One or more of client applications 22, 24, 26, 28 may be configured to effectuate some or all of the functionality of switch process 10 (and vice versa). Accordingly, switch process 10 may be a purely server-side application, a purely client-side application, or a hybrid server-side/client-side application that is cooperatively executed by one or more of client applications 22, 24, 26, 28 and switch process 10.

One or more of client applications 22, 24, 26, 28 may be configured to effectuate some or all of the functionality of collaboration application 20 (and vice versa). Accordingly, collaboration application 20 may be a purely server-side application, a purely client-side application, or a hybrid server-side/client-side application that is cooperatively executed by one or more of client applications 22, 24, 26, 28 and collaboration application 20.

Users 46, 48, 50, 52 may access computer 12 and switch process 10 directly through network 14 or through secondary network 18. Further, computer 12 may be connected to network 14 through secondary network 18, as illustrated with phantom link line 54. Switch process 10 may include one or more user interfaces, such as browsers and textual or graphical user interfaces, through which users 46, 48, 50, 52 may access switch process 10.

The various client electronic devices may be directly or indirectly coupled to network 14 (or network 18). For example, client electronic device 38 is shown directly coupled to network 14 via a hardwired network connection. Further, client electronic device 44 is shown directly coupled to network 18 via a hardwired network connection. Client electronic device 40 is shown wirelessly coupled to network 14 via wireless communication channel 56 established between client electronic device 40 and wireless access point (i.e., WAP) 58, which is shown directly coupled to network 14. WAP 58 may be, for example, an IEEE 802.11a, 802.11b, 802.11g, Wi-Fi, and/or Bluetooth™ device that is capable of establishing wireless communication channel 56 between client electronic device 40 and WAP 58. Client electronic device 42 is shown wirelessly coupled to network 14 via wireless communication channel 60 established between client electronic device 42 and cellular network/bridge 62, which is shown directly coupled to network 14.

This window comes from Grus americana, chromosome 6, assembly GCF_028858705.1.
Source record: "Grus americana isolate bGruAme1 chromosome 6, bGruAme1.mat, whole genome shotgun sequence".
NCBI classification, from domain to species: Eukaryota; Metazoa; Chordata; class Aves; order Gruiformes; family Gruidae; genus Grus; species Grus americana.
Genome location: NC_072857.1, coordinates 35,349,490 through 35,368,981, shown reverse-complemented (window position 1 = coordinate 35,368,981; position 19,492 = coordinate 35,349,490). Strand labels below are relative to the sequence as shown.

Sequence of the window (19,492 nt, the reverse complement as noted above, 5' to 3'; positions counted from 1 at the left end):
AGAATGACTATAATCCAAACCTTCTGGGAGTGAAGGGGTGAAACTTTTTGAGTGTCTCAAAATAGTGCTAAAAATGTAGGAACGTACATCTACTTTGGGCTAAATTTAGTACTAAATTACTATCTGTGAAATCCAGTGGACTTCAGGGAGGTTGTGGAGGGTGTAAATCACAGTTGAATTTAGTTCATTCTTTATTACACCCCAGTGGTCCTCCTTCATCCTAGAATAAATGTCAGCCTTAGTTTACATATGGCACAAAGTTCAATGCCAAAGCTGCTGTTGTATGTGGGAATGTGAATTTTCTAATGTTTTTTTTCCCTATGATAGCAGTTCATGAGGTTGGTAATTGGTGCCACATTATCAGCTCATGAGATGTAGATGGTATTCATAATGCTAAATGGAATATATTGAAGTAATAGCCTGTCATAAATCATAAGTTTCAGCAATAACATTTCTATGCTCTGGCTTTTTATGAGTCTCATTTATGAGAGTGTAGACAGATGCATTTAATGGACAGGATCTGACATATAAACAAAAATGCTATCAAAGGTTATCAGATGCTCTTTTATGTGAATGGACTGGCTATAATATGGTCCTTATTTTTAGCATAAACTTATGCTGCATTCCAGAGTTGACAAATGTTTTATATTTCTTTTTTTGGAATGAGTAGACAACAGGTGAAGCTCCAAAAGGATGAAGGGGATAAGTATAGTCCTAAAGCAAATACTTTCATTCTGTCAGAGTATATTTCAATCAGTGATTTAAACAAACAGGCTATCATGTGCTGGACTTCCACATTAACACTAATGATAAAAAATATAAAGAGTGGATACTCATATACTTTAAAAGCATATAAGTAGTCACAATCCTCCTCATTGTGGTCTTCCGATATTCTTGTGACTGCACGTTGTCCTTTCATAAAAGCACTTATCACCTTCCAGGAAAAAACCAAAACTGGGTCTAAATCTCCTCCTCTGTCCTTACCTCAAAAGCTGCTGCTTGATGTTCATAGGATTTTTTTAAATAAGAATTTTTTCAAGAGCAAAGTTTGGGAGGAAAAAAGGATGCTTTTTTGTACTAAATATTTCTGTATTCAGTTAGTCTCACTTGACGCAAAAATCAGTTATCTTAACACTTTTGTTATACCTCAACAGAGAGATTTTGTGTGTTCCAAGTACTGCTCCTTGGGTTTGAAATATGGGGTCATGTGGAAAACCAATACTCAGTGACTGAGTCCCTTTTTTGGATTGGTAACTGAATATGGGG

Some or all of the IEEE 802.11x specifications may use Ethernet protocol and carrier sense multiple access with collision avoidance (i.e., CSMA/CA) for path sharing. The various 802.11x specifications may use phase-shift keying (i.e., PSK) modulation or complementary code keying (i.e., CCK) modulation, for example. Bluetooth™ is a telecommunications industry specification that allows, e.g., mobile phones, computers, smart phones, and other electronic devices to be interconnected using a short-range wireless connection.

Referring also to FIG. 2, there is shown a diagrammatic view of client electronic device 38. While client electronic device 38 is shown in this figure, this is for illustrative purposes only and is not intended to be a limitation of this disclosure, as other configuration are possible. For example, any computing device capable of executing, in whole or in part, switch process 10 may be substituted for client electronic device 38 within FIG. 2, examples of which may include but are not limited to computer 12 and/or client electronic devices 40, 42, 44.